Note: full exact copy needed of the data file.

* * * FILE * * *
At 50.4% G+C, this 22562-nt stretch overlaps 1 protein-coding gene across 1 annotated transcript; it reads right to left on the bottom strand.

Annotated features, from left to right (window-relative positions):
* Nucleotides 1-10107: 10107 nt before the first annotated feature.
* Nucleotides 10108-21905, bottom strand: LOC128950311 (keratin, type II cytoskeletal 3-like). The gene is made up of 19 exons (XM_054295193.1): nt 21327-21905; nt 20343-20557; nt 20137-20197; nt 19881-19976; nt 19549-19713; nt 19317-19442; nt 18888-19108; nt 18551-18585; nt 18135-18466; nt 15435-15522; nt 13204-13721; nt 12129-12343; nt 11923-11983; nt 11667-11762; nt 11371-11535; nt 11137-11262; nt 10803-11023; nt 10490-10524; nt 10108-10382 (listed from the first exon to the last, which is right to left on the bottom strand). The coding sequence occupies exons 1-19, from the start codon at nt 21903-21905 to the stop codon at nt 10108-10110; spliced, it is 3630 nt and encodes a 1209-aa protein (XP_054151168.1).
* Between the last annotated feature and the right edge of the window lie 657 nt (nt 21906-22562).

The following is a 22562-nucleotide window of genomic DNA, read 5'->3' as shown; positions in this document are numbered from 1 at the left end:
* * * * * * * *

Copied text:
At 50.4% G+C, this 22562-nt stretch overlaps 1 protein-coding gene across 1 annotated transcript; it reads right to left on the bottom strand.

Annotated features, from left to right (window-relative positions):
* Nucleotides 1-10107: 10107 nt before the first annotated feature.
* Nucleotides 10108-21905, bottom strand: LOC128950311 (keratin, type II cytoskeletal 3-like). The gene is made up of 19 exons (XM_054295193.1): nt 21327-21905; nt 20343-20557; nt 20137-20197; nt 19881-19976; nt 19549-19713; nt 19317-19442; nt 18888-19108; nt 18551-18585; nt 18135-18466; nt 15435-15522; nt 13204-13721; nt 12129-12343; nt 11923-11983; nt 11667-11762; nt 11371-11535; nt 11137-11262; nt 10803-11023; nt 10490-10524; nt 10108-10382 (listed from the first exon to the last, which is right to left on the bottom strand). The coding sequence occupies exons 1-19, from the start codon at nt 21903-21905 to the stop codon at nt 10108-10110; spliced, it is 3630 nt and encodes a 1209-aa protein (XP_054151168.1).
* Between the last annotated feature and the right edge of the window lie 657 nt (nt 21906-22562).

The following is a 22562-nucleotide window of genomic DNA, read 5'->3' as shown; positions in this document are numbered from 1 at the left end: